Last summer, my wife and I began teaching our kids about civil rights. Part of that education involved taking them on a tour of civil rights historical sites in the South. On our way through Alabama, we stopped in Selma at the Edmund Pettus Bridge, where on March 7, 1965, about 500 black marchers in search of voting rights were violently beaten by police officers. The day became known as Bloody Sunday. While at the bridge, we had the privilege of meeting one of the marchers, 90-year-old George Sallie. On Bloody Sunday, a police officer hit Mr. Sallie in the forehead with a table leg, used like a nightstick. Mr. Sallie had fought in the Korean War and returned home without any scars only to receive a large one in the middle of his forehead in his own country for simply wanting the right to vote.
Every day for 50 years, Mr. Sallie returned to the place where he was hit to pray for forgiveness for the officer who struck him and the other officers who used violence to suppress his rights. I don’t know if I’ve ever met a more heroic figure in every sense of the word than George Sallie of Selma, AL. The civil rights movement is filled with stories of people who showed extraordinary courage in the fight for freedom, just like Mr. Sallie. It’s important for our kids to learn these stories, to visit the sites where they took place, and to be inspired by them. Doing so will help them confront our sinful past when it comes to race in America and how we relate to one another today. Here are 7 powerful civil rights sites your kids need to experience.
1. National Civil Rights Museum at the Lorraine Motel (Memphis, TN)
This site, located where Martin Luther King, Jr. was assassinated, provides an overview of the entire civil rights movement. It has room upon room filled with scenery that will transport your kids back in time and spark their interest in the civil rights stories that changed history.
2. Rosa Parks Museum (Montgomery, AL)
This museum outlines the events that led up to Rosa Parks’s courageous “no.” Your kids will learn she wasn’t the first to courageously say “no” and they’ll learn why the Montgomery bus boycott was important to the cause of freedom and equality.
3. Martin Luther King, Jr. Memorial (Washington, DC)
If you are going to Washington DC, this site is a must. It documents a number of Dr. King’s greatest statements. You can use each quote as a conversation starter. Invite your kids to discuss Dr. King’s words, why they are important, and the power of his tactic of non-violence.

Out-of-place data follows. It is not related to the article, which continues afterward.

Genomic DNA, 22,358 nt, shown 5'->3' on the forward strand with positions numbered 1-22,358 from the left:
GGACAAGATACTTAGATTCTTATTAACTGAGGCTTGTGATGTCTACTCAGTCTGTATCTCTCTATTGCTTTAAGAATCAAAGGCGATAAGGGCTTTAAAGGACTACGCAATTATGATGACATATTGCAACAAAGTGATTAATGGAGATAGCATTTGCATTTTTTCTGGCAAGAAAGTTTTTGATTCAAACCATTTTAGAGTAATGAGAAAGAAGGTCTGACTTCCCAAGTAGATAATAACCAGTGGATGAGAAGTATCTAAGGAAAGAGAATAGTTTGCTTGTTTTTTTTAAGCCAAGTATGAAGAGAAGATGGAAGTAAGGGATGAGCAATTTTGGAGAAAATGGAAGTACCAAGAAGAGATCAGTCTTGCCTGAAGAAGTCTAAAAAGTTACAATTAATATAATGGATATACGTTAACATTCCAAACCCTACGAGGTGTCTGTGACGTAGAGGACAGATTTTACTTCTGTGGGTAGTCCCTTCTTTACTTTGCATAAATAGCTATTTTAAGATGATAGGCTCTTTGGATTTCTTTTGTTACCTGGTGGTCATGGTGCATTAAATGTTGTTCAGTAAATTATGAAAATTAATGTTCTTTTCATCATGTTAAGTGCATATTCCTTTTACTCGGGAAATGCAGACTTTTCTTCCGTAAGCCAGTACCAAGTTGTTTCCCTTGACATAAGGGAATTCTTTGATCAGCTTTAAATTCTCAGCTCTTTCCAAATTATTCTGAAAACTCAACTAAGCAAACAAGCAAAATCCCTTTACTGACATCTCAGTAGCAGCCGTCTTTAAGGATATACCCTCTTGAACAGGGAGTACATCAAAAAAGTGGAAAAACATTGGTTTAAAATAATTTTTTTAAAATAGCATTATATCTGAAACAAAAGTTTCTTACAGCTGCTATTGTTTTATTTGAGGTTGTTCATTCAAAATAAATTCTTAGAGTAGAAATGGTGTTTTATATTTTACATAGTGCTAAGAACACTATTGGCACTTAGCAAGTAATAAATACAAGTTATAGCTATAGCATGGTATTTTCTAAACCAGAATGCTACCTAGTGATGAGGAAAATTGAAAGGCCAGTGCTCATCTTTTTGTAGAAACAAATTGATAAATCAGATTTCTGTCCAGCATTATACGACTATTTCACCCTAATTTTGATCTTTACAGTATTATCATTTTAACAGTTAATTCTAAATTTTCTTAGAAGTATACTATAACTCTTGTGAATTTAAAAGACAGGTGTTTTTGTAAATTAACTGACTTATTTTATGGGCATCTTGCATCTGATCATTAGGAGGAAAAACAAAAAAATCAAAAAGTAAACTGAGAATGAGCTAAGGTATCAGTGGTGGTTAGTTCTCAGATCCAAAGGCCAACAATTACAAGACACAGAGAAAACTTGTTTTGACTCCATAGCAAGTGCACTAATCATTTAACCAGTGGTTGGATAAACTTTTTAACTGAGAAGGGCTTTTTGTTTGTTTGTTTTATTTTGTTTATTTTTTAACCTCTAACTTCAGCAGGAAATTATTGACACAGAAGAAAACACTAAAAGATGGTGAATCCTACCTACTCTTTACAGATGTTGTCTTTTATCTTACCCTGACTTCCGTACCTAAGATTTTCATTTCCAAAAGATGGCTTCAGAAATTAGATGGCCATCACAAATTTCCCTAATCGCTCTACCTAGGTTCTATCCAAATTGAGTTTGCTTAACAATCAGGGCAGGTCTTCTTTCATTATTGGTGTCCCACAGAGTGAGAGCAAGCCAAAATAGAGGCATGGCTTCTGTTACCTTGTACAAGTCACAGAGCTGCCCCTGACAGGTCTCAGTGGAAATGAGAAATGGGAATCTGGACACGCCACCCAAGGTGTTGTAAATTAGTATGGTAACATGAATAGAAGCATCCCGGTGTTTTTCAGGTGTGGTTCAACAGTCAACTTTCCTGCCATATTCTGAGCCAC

4. Edmund Pettus Bridge (Selma, AL)
If he is in good health, you may find George Sallie at the bridge praying. Talking to him was the highlight of my year. At the base of the bridge, there is a park with memorials to leaders of the movement around Selma. I would suggest walking your kids across the bridge and having them imagine what the marchers must have felt when they saw the crowd of troopers in front of them. Ask them what they think they would have done. Here is a video from that day.
5. Dexter Avenue King Memorial Baptist Church (Montgomery, AL)
This was Dr. King’s church. You and your kids will see where he delivered many of his messages of hope and justice. You also can tour his home and see where he felt God call him to stand for righteousness and justice after he received a death threat.
6. Freedom Riders Museum (Montgomery, AL)
When I first walked in, I couldn’t believe I paid $12 a person for a one-room museum. However, the visit turned out to be worth every penny. The museum guides are knowledgeable and engaging. Your kids will have the chance to ask a lot of questions about the Freedom Riders and about what segregation looked like.
7. The National Memorial for Peace and Justice (Montgomery, AL)
You’ll have to decide whether your children are mature enough to handle this memorial. It is dedicated to the people of color who were terrorized by lynching and humiliated through slavery, segregation, and Jim Crow. We decided our kids were too young for this one when we took our civil rights tour. But we will visit it as soon as they are old enough.
Sound off: There are many more civil rights sites than the ones on this list. What other civil rights sites do you believe would be important for our kids to experience?
Huddle up with your kids and ask, “If you were a different race, do you think life would look different? If so, how?”